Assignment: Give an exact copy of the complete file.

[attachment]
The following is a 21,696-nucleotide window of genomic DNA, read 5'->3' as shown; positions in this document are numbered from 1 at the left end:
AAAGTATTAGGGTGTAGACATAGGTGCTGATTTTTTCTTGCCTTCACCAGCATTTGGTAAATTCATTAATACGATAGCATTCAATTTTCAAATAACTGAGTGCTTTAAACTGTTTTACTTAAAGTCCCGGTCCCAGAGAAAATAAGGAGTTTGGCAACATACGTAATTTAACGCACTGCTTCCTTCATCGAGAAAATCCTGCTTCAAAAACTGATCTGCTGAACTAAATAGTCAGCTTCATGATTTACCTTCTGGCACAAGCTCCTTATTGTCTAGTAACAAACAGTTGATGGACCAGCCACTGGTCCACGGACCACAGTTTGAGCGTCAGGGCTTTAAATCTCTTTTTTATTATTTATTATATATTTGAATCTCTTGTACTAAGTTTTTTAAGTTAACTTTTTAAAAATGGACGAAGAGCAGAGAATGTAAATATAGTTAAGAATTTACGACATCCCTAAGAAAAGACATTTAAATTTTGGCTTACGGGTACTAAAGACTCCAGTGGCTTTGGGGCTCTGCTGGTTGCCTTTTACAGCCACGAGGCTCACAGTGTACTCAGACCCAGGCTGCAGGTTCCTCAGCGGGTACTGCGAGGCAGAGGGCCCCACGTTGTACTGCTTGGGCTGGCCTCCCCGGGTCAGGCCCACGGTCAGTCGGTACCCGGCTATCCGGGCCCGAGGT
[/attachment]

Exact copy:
The following is a 21,696-nucleotide window of genomic DNA, read 5'->3' as shown; positions in this document are numbered from 1 at the left end:
AAAGTATTAGGGTGTAGACATAGGTGCTGATTTTTTCTTGCCTTCACCAGCATTTGGTAAATTCATTAATACGATAGCATTCAATTTTCAAATAACTGAGTGCTTTAAACTGTTTTACTTAAAGTCCCGGTCCCAGAGAAAATAAGGAGTTTGGCAACATACGTAATTTAACGCACTGCTTCCTTCATCGAGAAAATCCTGCTTCAAAAACTGATCTGCTGAACTAAATAGTCAGCTTCATGATTTACCTTCTGGCACAAGCTCCTTATTGTCTAGTAACAAACAGTTGATGGACCAGCCACTGGTCCACGGACCACAGTTTGAGCGTCAGGGCTTTAAATCTCTTTTTTATTATTTATTATATATTTGAATCTCTTGTACTAAGTTTTTTAAGTTAACTTTTTAAAAATGGACGAAGAGCAGAGAATGTAAATATAGTTAAGAATTTACGACATCCCTAAGAAAAGACATTTAAATTTTGGCTTACGGGTACTAAAGACTCCAGTGGCTTTGGGGCTCTGCTGGTTGCCTTTTACAGCCACGAGGCTCACAGTGTACTCAGACCCAGGCTGCAGGTTCCTCAGCGGGTACTGCGAGGCAGAGGGCCCCACGTTGTACTGCTTGGGCTGGCCTCCCCGGGTCAGGCCCACGGTCAGTCGGTACCCGGCTATCCGGGCCCGAGGT